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Britain to Expel 23 Russian Diplomats Over Ex-Spy Poisoning


A man works to untangle the national flag flown from the Russian Embassy, after it became entangled on its staff at the embassy in London, March 14, 2018. Britain announced Wednesday it will expel 23 Russian diplomats, the biggest such expulsion since the Cold War.

Britain announced a raft of reprisals against Moscow, including the expulsion of 23 Russian diplomats, after it shrugged off demands to explain how a deadly Soviet-era nerve agent came to be used in the English town of Salisbury to poison former Russian spy Sergei Skripal and his daughter, Yulia.

British Prime Minister Theresa May announced the retaliation to a packed House of Commons. She said her government will draft legislation to protect Britain from hostile state activity and will consider new anti-espionage measures. Her reprisals include: adopting Magnitsky-type amendments to sanctions legislation allowing it to freeze assets of Russians deemed to be human rights abusers, and suspending all high-level contacts between Britain and Russian, including a planned visit by Russian foreign minister Sergey Lavrov.

WATCH: May on expulsions

British PM May on Expulsion of Russian Diplomats
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The Russians being expelled have a week to leave in what is the largest expulsion of Russian diplomats since 1971, at the height of the Cold War. May said Russia's response to British allegations of Kremlin involvement in the poisoning “has shown complete disdain” and Moscow had offered no explanation for the Russian-made Novichok nerve agent used in the attack.

Russia has denied involvement in the poisoning and its foreign ministry said May's remarks Wednesday constitute "an unprecedented, flagrant provocation that undermines the foundations of normal dialogue between our countries." It added that Russia's "response measure will not be long in coming."

May said Moscow had treated the affair with “sarcasm, contempt and defiance.” She clashed with Labor leader Jeremy Corbyn, who questioned the lack of multilateralism in her approach, but the Prime Minister received broad support across party lines including from Labor lawmakers.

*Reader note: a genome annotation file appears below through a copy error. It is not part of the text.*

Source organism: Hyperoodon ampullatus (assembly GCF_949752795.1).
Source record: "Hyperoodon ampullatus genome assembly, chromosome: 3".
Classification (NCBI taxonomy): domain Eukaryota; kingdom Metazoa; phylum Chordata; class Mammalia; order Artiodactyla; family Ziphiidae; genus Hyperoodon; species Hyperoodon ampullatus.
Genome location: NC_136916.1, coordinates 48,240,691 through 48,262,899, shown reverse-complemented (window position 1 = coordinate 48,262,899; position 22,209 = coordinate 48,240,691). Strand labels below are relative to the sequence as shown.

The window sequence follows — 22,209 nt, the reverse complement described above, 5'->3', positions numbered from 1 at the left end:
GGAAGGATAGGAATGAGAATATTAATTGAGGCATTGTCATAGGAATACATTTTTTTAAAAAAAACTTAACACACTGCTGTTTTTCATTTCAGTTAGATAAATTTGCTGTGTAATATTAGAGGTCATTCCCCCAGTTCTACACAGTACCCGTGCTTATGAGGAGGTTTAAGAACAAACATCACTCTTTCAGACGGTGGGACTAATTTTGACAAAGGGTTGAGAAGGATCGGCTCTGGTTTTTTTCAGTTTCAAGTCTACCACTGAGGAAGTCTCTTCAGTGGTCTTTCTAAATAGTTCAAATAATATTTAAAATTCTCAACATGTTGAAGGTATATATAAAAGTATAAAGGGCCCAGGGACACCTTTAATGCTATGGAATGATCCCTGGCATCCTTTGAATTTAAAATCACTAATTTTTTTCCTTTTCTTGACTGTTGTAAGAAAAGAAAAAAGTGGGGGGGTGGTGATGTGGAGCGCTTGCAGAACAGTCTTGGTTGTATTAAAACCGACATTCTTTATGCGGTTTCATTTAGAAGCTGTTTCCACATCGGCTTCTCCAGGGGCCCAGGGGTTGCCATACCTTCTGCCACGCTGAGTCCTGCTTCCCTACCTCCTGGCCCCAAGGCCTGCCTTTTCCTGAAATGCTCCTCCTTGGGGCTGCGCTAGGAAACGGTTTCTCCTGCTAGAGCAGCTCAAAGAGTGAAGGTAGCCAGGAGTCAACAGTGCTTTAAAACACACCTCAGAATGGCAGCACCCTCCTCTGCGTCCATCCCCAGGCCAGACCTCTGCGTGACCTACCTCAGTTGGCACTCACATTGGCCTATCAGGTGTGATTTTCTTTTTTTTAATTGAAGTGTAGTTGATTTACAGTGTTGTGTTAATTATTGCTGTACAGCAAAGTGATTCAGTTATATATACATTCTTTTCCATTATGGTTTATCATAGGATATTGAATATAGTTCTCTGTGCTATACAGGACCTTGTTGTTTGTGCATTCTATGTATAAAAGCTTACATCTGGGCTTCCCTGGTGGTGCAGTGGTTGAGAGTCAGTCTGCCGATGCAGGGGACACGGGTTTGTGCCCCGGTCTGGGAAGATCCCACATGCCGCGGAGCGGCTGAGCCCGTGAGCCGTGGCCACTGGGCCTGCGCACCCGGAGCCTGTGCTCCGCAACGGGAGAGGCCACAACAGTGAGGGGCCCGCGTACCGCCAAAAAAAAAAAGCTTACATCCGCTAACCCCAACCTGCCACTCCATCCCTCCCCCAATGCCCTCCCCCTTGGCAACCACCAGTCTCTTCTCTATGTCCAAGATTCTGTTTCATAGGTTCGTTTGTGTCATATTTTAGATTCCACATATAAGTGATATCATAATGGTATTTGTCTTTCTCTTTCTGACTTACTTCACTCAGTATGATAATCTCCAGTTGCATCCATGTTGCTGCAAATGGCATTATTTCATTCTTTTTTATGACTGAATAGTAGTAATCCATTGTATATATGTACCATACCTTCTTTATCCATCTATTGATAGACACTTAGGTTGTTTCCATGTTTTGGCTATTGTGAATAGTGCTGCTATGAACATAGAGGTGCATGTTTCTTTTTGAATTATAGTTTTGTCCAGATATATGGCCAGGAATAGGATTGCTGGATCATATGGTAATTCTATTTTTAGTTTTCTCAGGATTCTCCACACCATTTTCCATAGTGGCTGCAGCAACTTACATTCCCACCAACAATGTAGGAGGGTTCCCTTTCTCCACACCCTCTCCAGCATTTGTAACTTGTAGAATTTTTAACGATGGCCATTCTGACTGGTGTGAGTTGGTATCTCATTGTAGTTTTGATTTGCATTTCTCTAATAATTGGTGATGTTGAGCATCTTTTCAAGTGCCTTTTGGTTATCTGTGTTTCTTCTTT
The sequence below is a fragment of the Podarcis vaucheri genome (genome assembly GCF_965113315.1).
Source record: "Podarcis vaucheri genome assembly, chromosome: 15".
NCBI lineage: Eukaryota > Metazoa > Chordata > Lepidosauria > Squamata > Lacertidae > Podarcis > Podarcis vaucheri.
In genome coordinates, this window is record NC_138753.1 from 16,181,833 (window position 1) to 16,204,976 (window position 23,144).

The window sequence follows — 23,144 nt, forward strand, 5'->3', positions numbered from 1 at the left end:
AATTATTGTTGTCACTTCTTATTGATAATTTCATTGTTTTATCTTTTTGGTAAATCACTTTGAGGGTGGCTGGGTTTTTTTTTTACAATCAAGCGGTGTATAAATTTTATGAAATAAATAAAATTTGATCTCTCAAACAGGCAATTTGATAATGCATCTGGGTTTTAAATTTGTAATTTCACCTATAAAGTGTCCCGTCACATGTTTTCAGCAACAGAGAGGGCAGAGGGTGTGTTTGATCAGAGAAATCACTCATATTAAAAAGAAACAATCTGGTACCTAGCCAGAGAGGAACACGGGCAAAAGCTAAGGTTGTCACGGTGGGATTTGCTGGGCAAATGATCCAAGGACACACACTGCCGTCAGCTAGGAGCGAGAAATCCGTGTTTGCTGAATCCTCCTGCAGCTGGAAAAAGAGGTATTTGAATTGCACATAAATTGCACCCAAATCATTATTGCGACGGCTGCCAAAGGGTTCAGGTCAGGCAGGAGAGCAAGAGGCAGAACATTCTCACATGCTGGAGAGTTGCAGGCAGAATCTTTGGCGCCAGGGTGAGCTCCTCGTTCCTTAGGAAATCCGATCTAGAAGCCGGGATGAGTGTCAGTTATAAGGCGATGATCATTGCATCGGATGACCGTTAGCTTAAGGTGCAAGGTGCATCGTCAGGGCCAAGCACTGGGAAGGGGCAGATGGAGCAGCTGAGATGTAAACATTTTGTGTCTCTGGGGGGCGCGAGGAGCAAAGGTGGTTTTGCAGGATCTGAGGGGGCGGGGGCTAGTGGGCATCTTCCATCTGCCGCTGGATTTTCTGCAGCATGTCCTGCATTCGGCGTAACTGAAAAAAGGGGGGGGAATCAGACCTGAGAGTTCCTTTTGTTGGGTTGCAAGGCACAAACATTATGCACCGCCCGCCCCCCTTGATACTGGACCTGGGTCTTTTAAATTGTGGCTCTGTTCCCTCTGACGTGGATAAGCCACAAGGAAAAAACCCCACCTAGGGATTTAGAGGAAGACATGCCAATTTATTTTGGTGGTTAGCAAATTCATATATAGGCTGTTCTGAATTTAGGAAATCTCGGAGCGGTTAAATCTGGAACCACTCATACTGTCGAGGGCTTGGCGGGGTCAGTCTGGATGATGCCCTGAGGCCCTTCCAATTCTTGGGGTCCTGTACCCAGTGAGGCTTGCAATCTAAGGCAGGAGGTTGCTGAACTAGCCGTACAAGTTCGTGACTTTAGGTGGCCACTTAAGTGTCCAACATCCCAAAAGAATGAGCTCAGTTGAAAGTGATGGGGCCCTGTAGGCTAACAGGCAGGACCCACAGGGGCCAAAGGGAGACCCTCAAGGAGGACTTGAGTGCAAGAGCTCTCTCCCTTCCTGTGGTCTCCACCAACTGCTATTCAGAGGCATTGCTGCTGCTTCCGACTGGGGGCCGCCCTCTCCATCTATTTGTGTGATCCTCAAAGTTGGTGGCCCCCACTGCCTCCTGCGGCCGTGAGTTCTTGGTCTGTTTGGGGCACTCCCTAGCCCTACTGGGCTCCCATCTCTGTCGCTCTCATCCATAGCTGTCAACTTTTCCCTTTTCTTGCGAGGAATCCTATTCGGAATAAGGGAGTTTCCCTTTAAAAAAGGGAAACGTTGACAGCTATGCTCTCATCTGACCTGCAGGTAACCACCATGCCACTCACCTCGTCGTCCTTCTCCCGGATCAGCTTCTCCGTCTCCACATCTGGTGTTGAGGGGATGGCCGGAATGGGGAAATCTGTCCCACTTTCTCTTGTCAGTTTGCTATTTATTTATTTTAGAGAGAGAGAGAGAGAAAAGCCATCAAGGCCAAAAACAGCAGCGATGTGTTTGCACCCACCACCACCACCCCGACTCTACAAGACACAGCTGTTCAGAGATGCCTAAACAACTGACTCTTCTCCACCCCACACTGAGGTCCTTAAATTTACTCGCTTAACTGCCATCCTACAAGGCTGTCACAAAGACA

Shortly before May spoke NATO issued a statement expressing “deep concern at the first offensive use of a nerve agent on Alliance territory since NATO’s foundation.”

Britain Expels Russian Diplomats in Retaliation for Nerve Agent Attack
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US reaction

The White House issued a statement Wednesday that said the U.S. "stands in solidarity with its closest ally, the United Kingdom" and shares in the assessment "that Russia is responsible for the reckless nerve agent attack on a British citizen and his daughter, and we support the United Kingdom’s decision to expel Russian diplomats as a just response.

"This latest action by Russia fits into a pattern of behavior in which Russia disregards the international rules-based order, undermines the sovereignty and security of countries worldwide, and attempts to subvert and discredit Western democratic institutions and processes," the statement continued.

British officials told VOA that Britain will build to the unleashing of an economic war against Russian leader Vladimir Putin and his coterie of Kremlin officials and oligarchs, with asset freezes and the seizing of property they own in London alongside visa bans against named Russian individuals.

Police officers stand guard outside the home of Sergei Skripal in Salisbury, Britain, March 8, 2018.
Police officers stand guard outside the home of Sergei Skripal in Salisbury, Britain, March 8, 2018.

Targeting Kremlin-tied assets

The British prime minister is pressing international allies to follow Britain’s example and to turn the spotlight on the billions of dollars of Kremlin-tied assets around the world.